Coding Bootcamp vs College: Which Will Help You Land the Most Prestigious Jobs in the Tech Industry?By: Sung Rhee
- We analyzed LinkedIn data to figure out which coding bootcamps had the most grads working for the Big Five – Amazon, Facebook, Google, Apple, and Microsoft
- Seattle-based bootcamp Code Fellows was the number one bootcamp for landing a job in the Big Five, with 11.15% of graduates working for major tech companies
- Hackbright Academy and Hack Reactor ranked second and third, offering comparable Big Five employment rates to Harvard and Northeastern's computer science programs
Ten years ago, getting a degree in computer science was the only real way to enter the booming tech field. Today, students have another option to gain hands-on skills in software development thanks to the rise of coding bootcamps over the last decade.
Earning a credential from an intensive coding bootcamp is significantly faster and more affordable than getting a four-year degree – programs typically last a few months, and most coding bootcamps cost less than $20,000. But most students want to know if a bootcamp program will help them get their dream job.
For many people, the end goal is to land a position at one of the Big Five tech companies: Apple, Microsoft, Google, Facebook, and Amazon.
We wanted to see which bootcamps are the best choice for alumni working toward a career in big tech and how they compare to traditional universities to help answer the question: are coding bootcamps as good as computer science degrees for breaking into a major company?
We analyzed LinkedIn data to find out how many alumni from each coding bootcamp landed a job at the top five major tech companies – Google, Microsoft, Amazon (and AWS), Apple, and Facebook.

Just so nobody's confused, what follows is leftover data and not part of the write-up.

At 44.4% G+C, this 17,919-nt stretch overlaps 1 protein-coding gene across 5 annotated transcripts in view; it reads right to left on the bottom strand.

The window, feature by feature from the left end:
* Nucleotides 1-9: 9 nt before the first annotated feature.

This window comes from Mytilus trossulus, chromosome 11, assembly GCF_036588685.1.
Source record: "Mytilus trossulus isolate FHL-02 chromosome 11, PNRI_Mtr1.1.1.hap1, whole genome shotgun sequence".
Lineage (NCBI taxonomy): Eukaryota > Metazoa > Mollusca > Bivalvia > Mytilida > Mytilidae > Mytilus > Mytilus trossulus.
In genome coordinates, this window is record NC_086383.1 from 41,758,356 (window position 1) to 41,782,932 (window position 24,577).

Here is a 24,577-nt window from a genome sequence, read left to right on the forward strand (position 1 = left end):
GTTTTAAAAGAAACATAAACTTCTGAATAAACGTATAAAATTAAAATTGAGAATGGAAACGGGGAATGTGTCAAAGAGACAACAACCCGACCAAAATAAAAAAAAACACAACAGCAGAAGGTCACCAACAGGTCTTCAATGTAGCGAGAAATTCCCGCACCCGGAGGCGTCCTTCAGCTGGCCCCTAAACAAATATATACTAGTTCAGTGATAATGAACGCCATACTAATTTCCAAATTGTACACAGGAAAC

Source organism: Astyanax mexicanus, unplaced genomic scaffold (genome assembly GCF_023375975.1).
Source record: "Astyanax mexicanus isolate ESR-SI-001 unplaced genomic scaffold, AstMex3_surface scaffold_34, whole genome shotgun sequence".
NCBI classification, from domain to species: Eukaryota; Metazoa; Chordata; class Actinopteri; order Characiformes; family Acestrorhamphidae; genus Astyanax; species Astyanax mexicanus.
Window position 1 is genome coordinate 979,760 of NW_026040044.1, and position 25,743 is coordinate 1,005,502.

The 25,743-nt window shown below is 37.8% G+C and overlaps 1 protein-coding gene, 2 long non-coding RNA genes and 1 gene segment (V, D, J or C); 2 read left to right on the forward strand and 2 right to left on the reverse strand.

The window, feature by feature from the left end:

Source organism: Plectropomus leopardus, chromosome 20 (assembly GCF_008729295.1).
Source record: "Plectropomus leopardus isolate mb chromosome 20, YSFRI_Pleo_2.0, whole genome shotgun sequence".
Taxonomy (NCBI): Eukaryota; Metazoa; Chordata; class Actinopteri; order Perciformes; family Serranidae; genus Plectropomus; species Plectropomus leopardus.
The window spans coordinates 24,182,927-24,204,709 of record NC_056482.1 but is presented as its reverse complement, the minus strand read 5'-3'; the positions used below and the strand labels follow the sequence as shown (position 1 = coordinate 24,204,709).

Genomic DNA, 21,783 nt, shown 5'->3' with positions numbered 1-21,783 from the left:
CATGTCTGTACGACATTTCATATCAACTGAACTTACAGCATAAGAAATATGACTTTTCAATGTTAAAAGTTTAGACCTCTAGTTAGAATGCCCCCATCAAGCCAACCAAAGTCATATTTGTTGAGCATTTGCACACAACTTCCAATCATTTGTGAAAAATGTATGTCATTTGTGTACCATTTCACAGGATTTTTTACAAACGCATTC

LinkedIn data is a valuable tool to analyze student outcomes for coding bootcamp graduates because there's a high likelihood that alumni are active on the site. Networking plays a key role in the tech industry, and most bootcamps offer career services that encourage students to use LinkedIn, GitHub, and other networking opportunities to enter the field.
We analyzed employment rates for 370 bootcamps and limited our study to programs with locations in the U.S. or remote learning options. Bootcamps needed at least 1,000 alumni listed on LinkedIn to be considered for this study. We collected data from April 19-30, 2021. See all of the data in our appendix.
Which bootcamps have the highest employment rates at Big Five tech companies?
Code Fellows was the number one bootcamp for landing a job at a major tech company, with 11.15% of graduates working in the Big Five. The Seattle-based program also had the highest ratio of graduates at Amazon and Microsoft. Code Fellows has nearly 2,000 alumni listed on LinkedIn.
Hackbright Academy, an engineering bootcamp for women based out of San Francisco, ranked second, with 5.82% of 1,100 alumni in Big Five companies. Hack Reactor ranked third for Big Five employment, with 5.16% of graduates recruited at the top companies. Both had high rates of alumni working for Google.